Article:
FIG. 10 is a sectional view taken along line 10--10 of FIG. 5 and further illustrating the pipe coupling arrangement.

DESCRIPTION OF THE PREFERRED EMBODIMENTS

Turning now to the drawings and particularly FIG. 1, the skeletal frame 20 of a multi-story building is illustrated, in conjunction with a plurality of stiffness decoupling assemblies 22, the latter being interposed between the base 24 of frame 20 and an underlying reinforced concrete foundation 26. Broadly speaking, each decoupling assembly 22 includes a plurality of elongated, relatively flexible hollow pipes 28, a hollow, unitary, upright, load-bearing column 30 in surrounding relationship to the pipes 28, and bearing means broadly referred to by the numeral 32 operatively interposed between the underside of frame 20 and the upper ends of the respective columns 30.

In more detail, the skeletal frame 20 is entirely conventional and includes, in addition to the base 24, the usual upright columns 34 and separate story floors 36, 38. The frame 20 is typically formed of any desired construction material such as reinforced concrete and presents, at strategic locations, conventional support areas 40 forming a part of the base 24. Each of the support areas 40 presents, in the illustrated example, a pair of transverse horizontal beams 40a, 40b.

Likewise, the foundation 26 is of the usual variety (except for the modifications herein described associated with the pipes 28), and has footings 42; the foundation 26 is also formed of reinforced concrete.

Attention is next directed to FIGS. 2 and 3a which illustrate in greater detail one of the decoupling assemblies 22. It will be observed in this respect that the plural pipes 28 are arranged in spaced relationship to each other and present an array with peripheral pipes 28a and a central pipe 28b. These pipes are of conventional, thin-walled metallic construction, and would typically range in diameter from about 3/4 inch to 3 inches. Each of the pipes 28a, 28b is filled with an appropriate damping material, here concrete 44. The uppermost ends of the pipes 28 extend into and are embedded within the reinforced concrete of support area 40. As viewed in FIG. 1, it will be seen that the pipes extend upwardly through base 24 and into the associated column 34. In order to enhance the rigid connection of the pipes 28 to the frame 20, use may be made of laterally extending flanges or collars (not shown) on the pipes. More broadly, however, the pipes 28 may be secured to a structure such as frame 20 by any convenient and appropriate means, so long as a rigid connection is effected between the structure and the individual pipes. In the embodiment illustrated, the pipes 28 extend into and are embedded within the underlying footing 42 of foundation 26. Here again, other appropriate means of operatively connecting the pipes 28 to foundation 26 may be employed, and two preferred options are described in detail hereinafter.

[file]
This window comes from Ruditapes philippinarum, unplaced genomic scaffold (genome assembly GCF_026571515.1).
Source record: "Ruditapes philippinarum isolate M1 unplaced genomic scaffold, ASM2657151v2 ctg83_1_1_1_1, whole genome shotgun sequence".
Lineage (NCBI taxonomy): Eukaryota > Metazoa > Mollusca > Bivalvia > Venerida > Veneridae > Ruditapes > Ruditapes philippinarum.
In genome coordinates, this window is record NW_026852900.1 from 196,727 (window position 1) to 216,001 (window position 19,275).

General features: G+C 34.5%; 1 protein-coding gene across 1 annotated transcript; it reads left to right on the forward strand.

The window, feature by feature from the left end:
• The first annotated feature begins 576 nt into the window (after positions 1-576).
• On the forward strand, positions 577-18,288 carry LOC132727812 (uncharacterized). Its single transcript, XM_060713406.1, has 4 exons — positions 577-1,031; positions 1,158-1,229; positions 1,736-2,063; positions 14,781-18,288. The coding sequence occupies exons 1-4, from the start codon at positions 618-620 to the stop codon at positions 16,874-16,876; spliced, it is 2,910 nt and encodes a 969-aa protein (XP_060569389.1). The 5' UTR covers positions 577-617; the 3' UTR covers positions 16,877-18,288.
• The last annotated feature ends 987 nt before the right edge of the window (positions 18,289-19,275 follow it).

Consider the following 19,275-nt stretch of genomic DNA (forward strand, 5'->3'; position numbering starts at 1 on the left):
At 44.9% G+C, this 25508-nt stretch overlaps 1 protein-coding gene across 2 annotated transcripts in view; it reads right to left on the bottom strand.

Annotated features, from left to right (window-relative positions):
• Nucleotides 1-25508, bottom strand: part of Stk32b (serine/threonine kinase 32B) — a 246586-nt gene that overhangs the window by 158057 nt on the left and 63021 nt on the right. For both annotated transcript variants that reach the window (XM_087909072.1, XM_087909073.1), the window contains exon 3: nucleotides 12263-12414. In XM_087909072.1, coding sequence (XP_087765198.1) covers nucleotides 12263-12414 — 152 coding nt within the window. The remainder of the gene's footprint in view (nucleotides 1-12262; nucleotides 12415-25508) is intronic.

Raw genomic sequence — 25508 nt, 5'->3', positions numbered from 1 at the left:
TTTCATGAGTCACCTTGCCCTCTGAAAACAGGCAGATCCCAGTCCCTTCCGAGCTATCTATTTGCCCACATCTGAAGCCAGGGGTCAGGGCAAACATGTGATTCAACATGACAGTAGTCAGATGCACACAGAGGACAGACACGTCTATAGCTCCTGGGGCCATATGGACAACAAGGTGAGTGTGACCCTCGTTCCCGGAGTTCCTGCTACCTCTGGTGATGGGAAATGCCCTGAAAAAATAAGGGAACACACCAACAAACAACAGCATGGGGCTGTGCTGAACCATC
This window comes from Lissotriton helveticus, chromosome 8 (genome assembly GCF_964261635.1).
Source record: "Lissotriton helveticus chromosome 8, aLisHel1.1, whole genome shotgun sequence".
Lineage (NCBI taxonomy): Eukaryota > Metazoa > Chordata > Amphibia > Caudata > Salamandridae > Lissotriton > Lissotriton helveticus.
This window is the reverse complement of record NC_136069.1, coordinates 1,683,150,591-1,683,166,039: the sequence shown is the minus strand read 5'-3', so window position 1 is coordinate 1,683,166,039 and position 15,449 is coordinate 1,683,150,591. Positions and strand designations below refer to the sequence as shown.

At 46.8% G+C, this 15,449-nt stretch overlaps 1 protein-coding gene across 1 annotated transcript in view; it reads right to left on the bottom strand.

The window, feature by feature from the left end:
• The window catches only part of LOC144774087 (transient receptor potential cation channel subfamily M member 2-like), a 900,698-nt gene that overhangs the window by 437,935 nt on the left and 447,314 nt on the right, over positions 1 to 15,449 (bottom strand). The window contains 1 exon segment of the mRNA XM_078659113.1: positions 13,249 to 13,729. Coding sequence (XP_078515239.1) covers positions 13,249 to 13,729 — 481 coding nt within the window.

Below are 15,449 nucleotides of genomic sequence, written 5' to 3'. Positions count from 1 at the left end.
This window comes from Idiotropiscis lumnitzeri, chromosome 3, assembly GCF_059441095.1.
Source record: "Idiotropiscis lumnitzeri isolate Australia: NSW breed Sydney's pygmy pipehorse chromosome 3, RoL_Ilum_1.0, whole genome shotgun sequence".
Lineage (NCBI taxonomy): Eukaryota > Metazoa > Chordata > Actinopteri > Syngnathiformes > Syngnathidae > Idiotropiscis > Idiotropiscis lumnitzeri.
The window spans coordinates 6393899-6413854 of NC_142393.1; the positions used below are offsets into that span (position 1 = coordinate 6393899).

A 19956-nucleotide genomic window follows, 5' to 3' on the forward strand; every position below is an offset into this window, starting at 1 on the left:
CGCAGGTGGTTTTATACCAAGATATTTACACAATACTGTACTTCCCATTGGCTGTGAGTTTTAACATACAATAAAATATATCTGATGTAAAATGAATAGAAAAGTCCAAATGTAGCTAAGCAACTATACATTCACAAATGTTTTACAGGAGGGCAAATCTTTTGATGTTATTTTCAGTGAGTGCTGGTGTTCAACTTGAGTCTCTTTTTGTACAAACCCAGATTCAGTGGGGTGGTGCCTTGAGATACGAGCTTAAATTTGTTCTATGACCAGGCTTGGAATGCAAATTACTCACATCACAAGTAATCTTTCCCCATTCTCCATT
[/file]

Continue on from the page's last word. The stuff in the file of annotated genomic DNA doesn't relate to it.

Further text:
Each overall assembly 22 further includes an upright, hollow, unitary, primary load-bearing column 46. In the embodiment of FIGS. 1-3a, the column 46 is square in cross-section and includes vertical stiffeners 48 under each bearing. As illustrated in FIG. 2, a metallic reinforcement 50 passes through each stiffener 48 and into the underlying foundation 26, in order to enhance the rigidity and lateral stability of the columns 46. In this respect, it will be seen that each of the columns 46 rests atop a footing 42, and extends upwardly towards the skeletal frame 20; at the upper end of each column 46, bearing supports are provided.

The overall bearing means 32 is made up of a number of identical bearing assemblies 54, with each of the latter being positioned beneath a respective beam 40a, 40b. Each of the bearing assemblies 54 (see FIG. 3a) includes a base 56 of truncated triangular configuration, the latter supporting an upstanding bearing pad 58 formed of material having a relatively low coefficient of friction (e.g., bearing alloys formed of bronze, steel, lead or powdered sintered metals, with or without lubrication). The base 56 (see FIG. 4) is provided with an aperture 60 adjacent each corner thereof in order to permit connection of the base to support plate 52. In addition, a pair of oppositely tapered, mated, slotted shims 62, 64 are stacked beneath each corner of base 56, with the slots thereof in registry with the associated aperture 60. A total of three somewhat J-shaped threaded connectors 66 are embedded within the column 46 for each bearing assembly 54 and extend upwardly to pass through the shim slots and apertures 60. Nuts 68 are then employed to secure the bearing assemblies in place on the column. It will be appreciated that provision of the mated shims 62, 64 allows proper adjustment of the height and location of each bearing assembly 54, so as to prevent uneven loading on the bearings and/or to establish a desirable normal loading on the bearings.